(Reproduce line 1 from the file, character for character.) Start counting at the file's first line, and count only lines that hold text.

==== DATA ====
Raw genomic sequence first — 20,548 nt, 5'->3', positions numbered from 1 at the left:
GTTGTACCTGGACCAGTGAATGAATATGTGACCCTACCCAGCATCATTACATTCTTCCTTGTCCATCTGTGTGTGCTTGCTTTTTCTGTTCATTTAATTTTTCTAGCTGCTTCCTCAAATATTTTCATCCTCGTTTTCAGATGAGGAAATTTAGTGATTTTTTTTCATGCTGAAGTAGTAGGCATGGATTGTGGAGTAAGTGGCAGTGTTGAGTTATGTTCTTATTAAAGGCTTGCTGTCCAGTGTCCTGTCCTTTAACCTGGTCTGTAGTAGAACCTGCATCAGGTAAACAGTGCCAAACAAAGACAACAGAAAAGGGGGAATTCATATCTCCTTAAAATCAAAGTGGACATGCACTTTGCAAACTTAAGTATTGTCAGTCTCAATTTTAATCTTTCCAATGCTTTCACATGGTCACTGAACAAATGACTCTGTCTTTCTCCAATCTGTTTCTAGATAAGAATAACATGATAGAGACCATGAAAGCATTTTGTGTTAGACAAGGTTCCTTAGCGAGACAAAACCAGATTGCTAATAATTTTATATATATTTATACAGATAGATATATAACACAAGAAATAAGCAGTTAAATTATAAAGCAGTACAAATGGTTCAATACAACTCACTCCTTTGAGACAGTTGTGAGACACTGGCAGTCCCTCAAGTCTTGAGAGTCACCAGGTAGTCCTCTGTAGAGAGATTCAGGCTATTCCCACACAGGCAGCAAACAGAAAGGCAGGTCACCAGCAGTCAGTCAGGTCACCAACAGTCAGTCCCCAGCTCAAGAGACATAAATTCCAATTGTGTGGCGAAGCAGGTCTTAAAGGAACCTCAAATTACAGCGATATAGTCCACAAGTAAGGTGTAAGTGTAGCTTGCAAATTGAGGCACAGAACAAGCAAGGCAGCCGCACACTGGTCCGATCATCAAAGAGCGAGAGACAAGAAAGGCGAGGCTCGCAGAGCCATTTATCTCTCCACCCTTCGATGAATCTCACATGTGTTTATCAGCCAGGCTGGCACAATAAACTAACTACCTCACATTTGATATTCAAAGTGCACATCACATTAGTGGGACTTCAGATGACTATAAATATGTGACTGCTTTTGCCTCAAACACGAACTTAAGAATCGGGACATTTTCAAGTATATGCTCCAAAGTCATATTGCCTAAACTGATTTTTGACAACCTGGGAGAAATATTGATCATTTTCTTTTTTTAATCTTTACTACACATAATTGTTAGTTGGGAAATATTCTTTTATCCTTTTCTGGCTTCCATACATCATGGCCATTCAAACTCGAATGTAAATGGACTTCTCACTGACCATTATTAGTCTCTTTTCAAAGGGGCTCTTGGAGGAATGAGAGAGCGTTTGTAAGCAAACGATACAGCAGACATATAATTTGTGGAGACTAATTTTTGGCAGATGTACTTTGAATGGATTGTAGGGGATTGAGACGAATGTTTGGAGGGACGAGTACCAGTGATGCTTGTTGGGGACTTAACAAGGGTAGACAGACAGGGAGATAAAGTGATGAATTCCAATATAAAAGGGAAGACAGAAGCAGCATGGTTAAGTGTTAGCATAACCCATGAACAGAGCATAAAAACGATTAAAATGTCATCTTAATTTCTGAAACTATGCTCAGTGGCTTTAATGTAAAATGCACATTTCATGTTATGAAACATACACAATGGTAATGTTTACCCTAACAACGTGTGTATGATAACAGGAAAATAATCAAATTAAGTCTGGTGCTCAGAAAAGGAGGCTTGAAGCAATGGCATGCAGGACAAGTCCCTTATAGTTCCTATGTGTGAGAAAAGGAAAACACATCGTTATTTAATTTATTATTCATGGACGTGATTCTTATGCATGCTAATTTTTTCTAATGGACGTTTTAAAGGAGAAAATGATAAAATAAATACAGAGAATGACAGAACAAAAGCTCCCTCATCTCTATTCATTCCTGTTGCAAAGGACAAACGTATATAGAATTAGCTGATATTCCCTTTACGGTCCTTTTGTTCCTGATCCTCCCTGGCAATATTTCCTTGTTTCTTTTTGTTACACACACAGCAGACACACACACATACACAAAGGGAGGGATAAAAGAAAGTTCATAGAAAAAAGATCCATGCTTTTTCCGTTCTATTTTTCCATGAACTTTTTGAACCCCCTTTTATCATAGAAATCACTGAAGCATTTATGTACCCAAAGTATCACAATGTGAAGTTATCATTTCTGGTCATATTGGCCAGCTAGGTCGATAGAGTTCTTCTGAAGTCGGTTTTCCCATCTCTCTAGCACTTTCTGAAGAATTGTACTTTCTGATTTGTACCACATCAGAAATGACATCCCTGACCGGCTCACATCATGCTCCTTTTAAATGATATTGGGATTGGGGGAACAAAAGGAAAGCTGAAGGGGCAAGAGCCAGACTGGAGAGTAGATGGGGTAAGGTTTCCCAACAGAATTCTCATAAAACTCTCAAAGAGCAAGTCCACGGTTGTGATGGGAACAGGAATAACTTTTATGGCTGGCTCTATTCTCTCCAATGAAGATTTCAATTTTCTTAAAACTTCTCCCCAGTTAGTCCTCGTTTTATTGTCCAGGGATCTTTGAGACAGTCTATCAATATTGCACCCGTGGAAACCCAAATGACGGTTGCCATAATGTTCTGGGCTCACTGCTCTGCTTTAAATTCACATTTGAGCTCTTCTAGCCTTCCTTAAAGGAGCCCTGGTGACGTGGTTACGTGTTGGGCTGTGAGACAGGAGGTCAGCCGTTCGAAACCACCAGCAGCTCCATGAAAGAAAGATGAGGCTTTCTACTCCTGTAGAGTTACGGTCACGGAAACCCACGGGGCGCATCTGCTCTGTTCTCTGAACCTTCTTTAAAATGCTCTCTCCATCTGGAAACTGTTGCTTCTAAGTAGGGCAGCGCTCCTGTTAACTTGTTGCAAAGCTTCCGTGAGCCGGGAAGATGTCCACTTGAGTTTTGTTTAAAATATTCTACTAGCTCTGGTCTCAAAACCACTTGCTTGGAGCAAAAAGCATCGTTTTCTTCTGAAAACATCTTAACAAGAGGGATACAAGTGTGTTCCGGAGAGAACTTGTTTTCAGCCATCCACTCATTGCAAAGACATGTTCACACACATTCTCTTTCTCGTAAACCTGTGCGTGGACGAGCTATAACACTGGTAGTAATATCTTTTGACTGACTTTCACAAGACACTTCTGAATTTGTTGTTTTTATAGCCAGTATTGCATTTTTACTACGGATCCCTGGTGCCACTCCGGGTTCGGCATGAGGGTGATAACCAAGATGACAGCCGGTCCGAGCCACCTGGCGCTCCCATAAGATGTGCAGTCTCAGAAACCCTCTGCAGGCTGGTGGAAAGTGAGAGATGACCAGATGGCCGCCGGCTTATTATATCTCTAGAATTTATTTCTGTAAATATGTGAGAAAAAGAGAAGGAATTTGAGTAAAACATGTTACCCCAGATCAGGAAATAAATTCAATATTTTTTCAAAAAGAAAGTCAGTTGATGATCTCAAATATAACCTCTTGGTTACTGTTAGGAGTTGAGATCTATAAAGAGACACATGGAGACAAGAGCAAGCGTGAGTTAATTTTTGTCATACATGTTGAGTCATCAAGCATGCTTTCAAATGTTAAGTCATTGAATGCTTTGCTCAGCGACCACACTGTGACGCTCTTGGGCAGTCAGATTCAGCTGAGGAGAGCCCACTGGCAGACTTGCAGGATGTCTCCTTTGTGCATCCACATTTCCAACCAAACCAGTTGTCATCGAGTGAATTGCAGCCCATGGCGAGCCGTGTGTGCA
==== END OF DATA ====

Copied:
Raw genomic sequence first — 20,548 nt, 5'->3', positions numbered from 1 at the left: